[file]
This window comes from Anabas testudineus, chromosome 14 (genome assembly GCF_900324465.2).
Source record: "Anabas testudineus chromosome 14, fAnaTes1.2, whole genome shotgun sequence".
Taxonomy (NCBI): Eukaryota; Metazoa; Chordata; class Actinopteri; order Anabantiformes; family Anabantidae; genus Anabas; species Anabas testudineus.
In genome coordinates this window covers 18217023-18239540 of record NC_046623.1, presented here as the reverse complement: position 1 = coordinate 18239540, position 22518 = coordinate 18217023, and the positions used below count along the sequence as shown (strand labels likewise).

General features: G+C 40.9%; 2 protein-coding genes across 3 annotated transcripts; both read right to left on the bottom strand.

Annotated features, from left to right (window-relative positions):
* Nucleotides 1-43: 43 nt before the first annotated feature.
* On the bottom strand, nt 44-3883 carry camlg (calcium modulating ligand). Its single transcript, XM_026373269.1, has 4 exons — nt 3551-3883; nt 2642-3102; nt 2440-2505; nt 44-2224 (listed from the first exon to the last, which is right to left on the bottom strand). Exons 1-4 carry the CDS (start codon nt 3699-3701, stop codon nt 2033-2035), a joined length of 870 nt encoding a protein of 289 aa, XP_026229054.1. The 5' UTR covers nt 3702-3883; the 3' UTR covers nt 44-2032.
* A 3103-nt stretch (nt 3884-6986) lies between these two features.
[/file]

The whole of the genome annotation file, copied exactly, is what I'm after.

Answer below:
This window comes from Anabas testudineus, chromosome 14 (genome assembly GCF_900324465.2).
Source record: "Anabas testudineus chromosome 14, fAnaTes1.2, whole genome shotgun sequence".
Taxonomy (NCBI): Eukaryota; Metazoa; Chordata; class Actinopteri; order Anabantiformes; family Anabantidae; genus Anabas; species Anabas testudineus.
In genome coordinates this window covers 18217023-18239540 of record NC_046623.1, presented here as the reverse complement: position 1 = coordinate 18239540, position 22518 = coordinate 18217023, and the positions used below count along the sequence as shown (strand labels likewise).

General features: G+C 40.9%; 2 protein-coding genes across 3 annotated transcripts; both read right to left on the bottom strand.

Annotated features, from left to right (window-relative positions):
* Nucleotides 1-43: 43 nt before the first annotated feature.
* On the bottom strand, nt 44-3883 carry camlg (calcium modulating ligand). Its single transcript, XM_026373269.1, has 4 exons — nt 3551-3883; nt 2642-3102; nt 2440-2505; nt 44-2224 (listed from the first exon to the last, which is right to left on the bottom strand). Exons 1-4 carry the CDS (start codon nt 3699-3701, stop codon nt 2033-2035), a joined length of 870 nt encoding a protein of 289 aa, XP_026229054.1. The 5' UTR covers nt 3702-3883; the 3' UTR covers nt 44-2032.
* A 3103-nt stretch (nt 3884-6986) lies between these two features.